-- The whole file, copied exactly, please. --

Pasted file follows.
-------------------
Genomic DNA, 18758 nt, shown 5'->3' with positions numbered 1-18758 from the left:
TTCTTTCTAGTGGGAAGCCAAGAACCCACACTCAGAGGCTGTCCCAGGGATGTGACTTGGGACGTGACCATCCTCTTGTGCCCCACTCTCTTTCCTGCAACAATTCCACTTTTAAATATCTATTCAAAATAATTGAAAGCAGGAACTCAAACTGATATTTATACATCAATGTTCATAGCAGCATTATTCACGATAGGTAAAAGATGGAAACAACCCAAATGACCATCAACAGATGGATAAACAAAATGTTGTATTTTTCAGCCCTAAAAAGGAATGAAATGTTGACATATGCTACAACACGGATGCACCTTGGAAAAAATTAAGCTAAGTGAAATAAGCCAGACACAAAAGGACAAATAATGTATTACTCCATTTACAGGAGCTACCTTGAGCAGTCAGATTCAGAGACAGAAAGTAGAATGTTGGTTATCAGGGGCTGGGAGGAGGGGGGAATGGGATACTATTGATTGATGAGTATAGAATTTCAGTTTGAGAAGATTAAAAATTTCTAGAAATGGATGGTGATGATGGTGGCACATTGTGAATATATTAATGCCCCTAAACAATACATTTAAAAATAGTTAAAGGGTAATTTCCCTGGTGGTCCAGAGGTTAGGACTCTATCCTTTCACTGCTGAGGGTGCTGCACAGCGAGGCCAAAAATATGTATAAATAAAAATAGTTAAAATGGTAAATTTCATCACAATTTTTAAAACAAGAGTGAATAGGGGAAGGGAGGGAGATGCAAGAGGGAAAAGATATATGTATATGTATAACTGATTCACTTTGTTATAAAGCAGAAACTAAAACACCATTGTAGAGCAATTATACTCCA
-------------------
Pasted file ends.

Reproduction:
Genomic DNA, 18758 nt, shown 5'->3' with positions numbered 1-18758 from the left:
TTCTTTCTAGTGGGAAGCCAAGAACCCACACTCAGAGGCTGTCCCAGGGATGTGACTTGGGACGTGACCATCCTCTTGTGCCCCACTCTCTTTCCTGCAACAATTCCACTTTTAAATATCTATTCAAAATAATTGAAAGCAGGAACTCAAACTGATATTTATACATCAATGTTCATAGCAGCATTATTCACGATAGGTAAAAGATGGAAACAACCCAAATGACCATCAACAGATGGATAAACAAAATGTTGTATTTTTCAGCCCTAAAAAGGAATGAAATGTTGACATATGCTACAACACGGATGCACCTTGGAAAAAATTAAGCTAAGTGAAATAAGCCAGACACAAAAGGACAAATAATGTATTACTCCATTTACAGGAGCTACCTTGAGCAGTCAGATTCAGAGACAGAAAGTAGAATGTTGGTTATCAGGGGCTGGGAGGAGGGGGGAATGGGATACTATTGATTGATGAGTATAGAATTTCAGTTTGAGAAGATTAAAAATTTCTAGAAATGGATGGTGATGATGGTGGCACATTGTGAATATATTAATGCCCCTAAACAATACATTTAAAAATAGTTAAAGGGTAATTTCCCTGGTGGTCCAGAGGTTAGGACTCTATCCTTTCACTGCTGAGGGTGCTGCACAGCGAGGCCAAAAATATGTATAAATAAAAATAGTTAAAATGGTAAATTTCATCACAATTTTTAAAACAAGAGTGAATAGGGGAAGGGAGGGAGATGCAAGAGGGAAAAGATATATGTATATGTATAACTGATTCACTTTGTTATAAAGCAGAAACTAAAACACCATTGTAGAGCAATTATACTCCA